If there are family photos and mementos, entrust someone in the family to be the 'keeper of the memories'. Consider making a digital album that can be shared by everyone and perhaps even incorporate stories about the content that your elder loved ones have shared.

As difficult as downsizing can be, taking it slowly, involving your loved ones in decision making and respecting their wishes can make the task easier and far less stressful.

Friday, 1 September 2017

HomeSharing

Always looking for innovative senior housing options, I came across something interesting recently. A couple of areas are testing out HomeSharing projects. With this model, younger seniors in need of accommodation are being matched with older seniors living alone who need basic assistance or simply companionship. The younger senior helps out in exchange for reduced rent, and the older senior shares their home and has a someone to keep them company and help out around the house. As long as the two are matched well and get along, this concept seems like a wonderful idea with many benefits for all involved. 

This project,  in its infancy in both Northumberland County and the Halton Region would be worth following to see how successful it is and if it is adopted by other regions. A bit like the co-housing model but on a smaller scale, this does have potential as something communities can build on and eventually create groupings (of HomeSharing units where there are many seniors) that can also share care and assistance among them. It can be a good solution for well seniors who need a bit of assistance to remain independent but don't want to move into a retirement home setting or for those who live in smaller communities where there are not available retirement living options. 

As our senior population grows, we will be forced to look at more and more innovative ways to house them  in settings that allow for independence while providing them with a bit of assistance. This is one example of how we can do this and I look forward to following its progress.

Friday, 18 August 2017

The Gift of Music

My home is always filled with music. My eldest son is a musician. When he is home, it is rare not to hear him playing one of his many instruments. He understands a language that is foreign to me, yet he speaks a universal one. Since he chose his path, I have come to understand the gift that music truly is and how fortunate I am to be able to experience my 'private concerts'.
When I visit retirement homes and am able to witness a concert by a visiting musician, I watch the way the residents interact with the music, listen intently and allow it to fill their souls. Some move to it, others sing along or hum a familiar tune, and  still others just seem to absorb the atmosphere quietly, while feeling like an active participant in something wonderful. Music has the ability to draw people in regardless of the setting and regardless of their age.
And so, with this preamble, you will understand why I am so excited to hear of a new program in London, Ontario. Oakcrossing Retirement Living, a new retirement community, will offer an opportunity for a few music students from Western University's music program, to live in the home for free with the proviso that they spend 12 hours a week with the residents of the home. What an amazing inter-generational opportunity for both young and old!!!! I have visions of the students filling the home with music, impromptu concerts and practice sessions, perhaps even bringing classmates along to add other instruments to the mix, all while learning valuable life lessons from their neighbours, receiving guidance and support. While it is starting small scale, I can see it growing over time and perhaps even being used as a community others can learn from. I have no doubt it will be successful, I look forward to watching its progress and I applaud Oakcrossing for this innovative project which will most definitely enhance the lives of everyone living there.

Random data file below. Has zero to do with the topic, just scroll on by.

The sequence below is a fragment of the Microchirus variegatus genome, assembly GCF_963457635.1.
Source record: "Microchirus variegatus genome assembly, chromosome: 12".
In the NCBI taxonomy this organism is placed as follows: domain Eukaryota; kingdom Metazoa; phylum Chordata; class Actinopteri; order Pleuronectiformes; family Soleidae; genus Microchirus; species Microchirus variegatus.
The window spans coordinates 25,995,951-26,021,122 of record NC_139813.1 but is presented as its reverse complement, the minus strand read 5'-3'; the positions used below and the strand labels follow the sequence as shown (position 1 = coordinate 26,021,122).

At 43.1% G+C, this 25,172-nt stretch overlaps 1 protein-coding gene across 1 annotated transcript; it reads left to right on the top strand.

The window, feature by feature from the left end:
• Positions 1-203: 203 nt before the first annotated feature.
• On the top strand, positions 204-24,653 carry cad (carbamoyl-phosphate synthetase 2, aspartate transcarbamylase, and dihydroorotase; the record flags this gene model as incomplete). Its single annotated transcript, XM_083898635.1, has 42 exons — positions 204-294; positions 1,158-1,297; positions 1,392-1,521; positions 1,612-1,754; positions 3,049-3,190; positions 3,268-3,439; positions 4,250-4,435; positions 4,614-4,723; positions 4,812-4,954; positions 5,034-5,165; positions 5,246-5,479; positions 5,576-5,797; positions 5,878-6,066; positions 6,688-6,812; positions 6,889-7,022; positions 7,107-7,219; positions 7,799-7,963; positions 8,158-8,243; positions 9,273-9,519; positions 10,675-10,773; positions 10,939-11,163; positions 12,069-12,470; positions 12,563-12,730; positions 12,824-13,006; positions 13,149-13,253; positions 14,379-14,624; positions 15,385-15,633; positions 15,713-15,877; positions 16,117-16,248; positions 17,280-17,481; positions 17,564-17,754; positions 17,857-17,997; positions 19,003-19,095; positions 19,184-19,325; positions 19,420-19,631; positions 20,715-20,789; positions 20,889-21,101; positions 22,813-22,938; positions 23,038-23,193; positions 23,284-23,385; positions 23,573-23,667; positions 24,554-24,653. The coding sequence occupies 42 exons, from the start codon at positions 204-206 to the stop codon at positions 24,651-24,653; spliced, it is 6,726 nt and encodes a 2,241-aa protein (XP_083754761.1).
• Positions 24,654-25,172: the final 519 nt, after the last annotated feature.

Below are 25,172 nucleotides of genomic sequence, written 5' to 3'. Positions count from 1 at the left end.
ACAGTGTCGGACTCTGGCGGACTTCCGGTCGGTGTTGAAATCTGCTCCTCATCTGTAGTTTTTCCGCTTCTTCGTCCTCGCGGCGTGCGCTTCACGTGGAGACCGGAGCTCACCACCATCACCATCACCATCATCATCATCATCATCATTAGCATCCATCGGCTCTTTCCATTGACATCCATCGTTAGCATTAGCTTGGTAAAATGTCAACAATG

Monday, 24 July 2017

Isolation

It's not uncommon to hear stories of seniors who are 'shut ins' - those who are isolated and do not leave their homes. It may happen because of physical issues and disabilities, mental health issues like depression or perhaps, a bit of both. Regardless of the cause, the outcome is never good. Isolated seniors are more at risk for both physical and mental health issues regardless of the underlying factor. It makes complete sense - human beings are social beings and need to connect with others. Without human interaction mental stimulation is diminished and so too is mental health.

So, how can one help a senior who seems to be socially isolated?  As a first step, it seems logical to address the reason for isolation especially if it is new behavior for the person. Is it because of  new physical issues for example, vision or hearing loss, incontinence, a feeling of sadness, a recent significant loss of someone close? If it is a physical issue, are there any adaptive technologies that can assist? If it's related to loss or depression, would the person be willing to speak with a doctor, clergy or therapist? If they won't are there family members or friends who can assist and speak with the person or visit more often to encourage them to go out and do things?